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Getting the Government We Deserve

I don’t have enough time to summarize this excellent article from Five Thirty Eight, but you should go read it. Politicians and others like to complain that elections are rigged, but this article says that the real rigging of our elections is being done by the voters themselves. It is short and easy to read — go read it.

My only complaint against the article is that it is short on solutions. It mentions changing to non-partisan primaries only in passing, even though this system is working very well in three states now. It also dismisses non-partisan redistricting as not helping enough, but I say that the problem is so serious that every little bit of help is required.


Also published on Medium.

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4 Comments

  1. ebdoug wrote:

    If Internet voting became encrypted, the whole U.S. could vote on line for the Presidential Election without State Boundary lines being involved. No districts.

    Monday, August 8, 2016 at 5:47 am | Permalink
  2. Ralph wrote:

    Ebdoug – I’m not so sure online voting is the ideal solution, at least not yet given the problems we’ve seen with cyber (in)security generally and the checkered history of lack of accountability and reliability of the Diebold electronic voting machines in recent elections, for example.

    It may sound primitive by today’s “standards”, but it appears having a paper trail record is still the best way to assure a fair and accurate vote count (or recount), regardless of how it’s actually cast. When it comes to the sanctity and importance of our vote, convenience should not be a major priority.

    I do think a national primary, open or otherwise, would be far more desirable than the patchwork system we have today, which gives otherwise backwater states undue influence overall. And IMHO, the 538 article dismisses somewhat the distorting impact gerrymandering has on our electoral process. When district maps start to resemble a Rorschach test, it’s the equivalent of politicians picking their voters and not the other way around, so it’s no wonder so few seats are competitive and even generally unpopular candidates are overwhelmingly reelected.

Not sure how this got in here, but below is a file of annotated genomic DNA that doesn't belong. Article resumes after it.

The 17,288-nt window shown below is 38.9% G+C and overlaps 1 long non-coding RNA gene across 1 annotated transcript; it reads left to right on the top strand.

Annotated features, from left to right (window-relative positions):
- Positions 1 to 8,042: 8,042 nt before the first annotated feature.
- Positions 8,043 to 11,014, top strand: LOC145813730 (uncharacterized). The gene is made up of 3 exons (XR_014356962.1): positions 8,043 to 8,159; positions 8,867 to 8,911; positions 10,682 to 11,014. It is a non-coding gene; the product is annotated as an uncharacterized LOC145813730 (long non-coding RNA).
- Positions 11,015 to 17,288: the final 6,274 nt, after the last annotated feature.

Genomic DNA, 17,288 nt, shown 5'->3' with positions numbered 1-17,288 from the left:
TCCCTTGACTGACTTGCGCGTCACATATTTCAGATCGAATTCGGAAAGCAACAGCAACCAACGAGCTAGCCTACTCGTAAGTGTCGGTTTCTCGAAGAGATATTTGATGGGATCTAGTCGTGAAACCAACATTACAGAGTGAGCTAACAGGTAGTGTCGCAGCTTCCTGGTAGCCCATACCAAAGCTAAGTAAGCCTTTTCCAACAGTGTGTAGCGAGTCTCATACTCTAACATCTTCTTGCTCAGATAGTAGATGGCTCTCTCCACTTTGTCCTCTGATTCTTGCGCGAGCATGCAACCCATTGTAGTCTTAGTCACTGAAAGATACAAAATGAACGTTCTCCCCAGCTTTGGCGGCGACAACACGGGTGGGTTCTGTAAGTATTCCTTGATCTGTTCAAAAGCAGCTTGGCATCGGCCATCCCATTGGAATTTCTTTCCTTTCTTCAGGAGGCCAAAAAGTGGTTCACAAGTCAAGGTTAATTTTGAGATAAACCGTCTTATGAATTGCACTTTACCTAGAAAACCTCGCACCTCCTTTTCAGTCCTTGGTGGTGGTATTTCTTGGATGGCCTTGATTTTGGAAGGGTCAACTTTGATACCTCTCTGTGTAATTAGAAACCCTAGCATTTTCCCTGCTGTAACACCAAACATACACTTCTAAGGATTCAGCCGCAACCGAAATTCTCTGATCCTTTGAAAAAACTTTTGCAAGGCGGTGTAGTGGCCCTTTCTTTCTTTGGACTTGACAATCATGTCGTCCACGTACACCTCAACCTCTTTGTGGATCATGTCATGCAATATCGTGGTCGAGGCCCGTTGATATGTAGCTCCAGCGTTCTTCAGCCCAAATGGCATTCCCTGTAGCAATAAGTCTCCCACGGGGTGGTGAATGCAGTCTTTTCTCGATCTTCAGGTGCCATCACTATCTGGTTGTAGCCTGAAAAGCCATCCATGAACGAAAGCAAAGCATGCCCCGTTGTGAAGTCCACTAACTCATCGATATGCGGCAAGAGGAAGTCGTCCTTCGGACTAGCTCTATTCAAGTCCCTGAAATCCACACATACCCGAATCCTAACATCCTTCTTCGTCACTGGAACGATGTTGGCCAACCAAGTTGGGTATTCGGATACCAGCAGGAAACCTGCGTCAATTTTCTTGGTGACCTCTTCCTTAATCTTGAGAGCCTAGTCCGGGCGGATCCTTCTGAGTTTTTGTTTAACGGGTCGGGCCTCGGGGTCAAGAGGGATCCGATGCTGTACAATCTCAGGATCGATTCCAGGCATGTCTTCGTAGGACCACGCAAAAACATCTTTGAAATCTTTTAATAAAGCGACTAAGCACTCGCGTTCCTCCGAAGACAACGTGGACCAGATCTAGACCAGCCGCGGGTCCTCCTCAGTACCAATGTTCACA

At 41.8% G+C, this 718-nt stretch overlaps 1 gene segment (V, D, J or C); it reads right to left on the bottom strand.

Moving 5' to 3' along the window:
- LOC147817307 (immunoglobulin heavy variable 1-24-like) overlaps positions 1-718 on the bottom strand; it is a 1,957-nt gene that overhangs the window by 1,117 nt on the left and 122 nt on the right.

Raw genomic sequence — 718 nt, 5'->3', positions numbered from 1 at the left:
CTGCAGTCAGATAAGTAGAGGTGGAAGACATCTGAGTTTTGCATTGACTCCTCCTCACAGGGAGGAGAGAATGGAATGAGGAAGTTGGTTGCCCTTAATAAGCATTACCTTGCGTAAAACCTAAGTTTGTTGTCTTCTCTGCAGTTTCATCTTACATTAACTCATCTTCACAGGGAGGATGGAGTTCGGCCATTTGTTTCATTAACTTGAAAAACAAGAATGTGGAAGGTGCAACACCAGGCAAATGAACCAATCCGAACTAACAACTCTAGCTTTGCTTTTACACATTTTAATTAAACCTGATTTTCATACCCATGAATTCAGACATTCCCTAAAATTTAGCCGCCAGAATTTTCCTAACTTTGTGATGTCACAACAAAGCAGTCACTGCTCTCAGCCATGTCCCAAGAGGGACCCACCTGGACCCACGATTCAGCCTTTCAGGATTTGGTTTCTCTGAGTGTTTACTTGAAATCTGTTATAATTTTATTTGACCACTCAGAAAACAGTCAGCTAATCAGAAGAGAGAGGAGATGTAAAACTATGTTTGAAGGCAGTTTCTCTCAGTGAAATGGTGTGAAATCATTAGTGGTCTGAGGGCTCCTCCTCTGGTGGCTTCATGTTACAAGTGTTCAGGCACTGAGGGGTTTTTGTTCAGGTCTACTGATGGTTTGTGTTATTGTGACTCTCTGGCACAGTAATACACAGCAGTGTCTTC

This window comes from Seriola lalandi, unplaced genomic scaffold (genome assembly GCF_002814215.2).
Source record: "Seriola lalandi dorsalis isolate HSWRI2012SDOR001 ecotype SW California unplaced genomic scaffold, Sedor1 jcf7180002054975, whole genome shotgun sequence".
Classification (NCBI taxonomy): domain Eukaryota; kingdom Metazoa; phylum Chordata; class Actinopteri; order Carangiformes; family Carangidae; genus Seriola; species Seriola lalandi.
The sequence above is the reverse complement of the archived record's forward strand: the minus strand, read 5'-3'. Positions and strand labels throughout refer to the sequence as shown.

Monday, August 8, 2016 at 7:25 am | Permalink
  3. redjon wrote:

    There is a simple version to get to the candidate least objectionable to the greatest number of voters, which could certainly be implemented using computers (and which would probably require them) called Instant Runoff Voting.

    It would EVEN make it possible for voters to cross back and forth across party lines while ranking their preference of candidates. http://instantrunoff.com/instant-runoff-home/

    Monday, August 8, 2016 at 1:38 pm | Permalink
  4. Dave TN wrote:

    Another option to consider that appears to increase voter turnout is vote by mail. This link is a bit old but it addresses some good points.
    http://www.governing.com/columns/dispatch/Why-Hasnt-Voting-by-Mail-Spread.html
    An article in the times {also old} gives a voter turnout percentage and the two states with complete vote by mail has greatly higher voter participation.
    This is particularly good with referendums allowing more time to make informed decisions at home due not being surprised at the polling place with some new on the ballot that you may not be aware of.
    http://www.nytimes.com/interactive/2012/10/07/us/voting-by-mail.html?_r=0

    Monday, August 8, 2016 at 6:24 pm | Permalink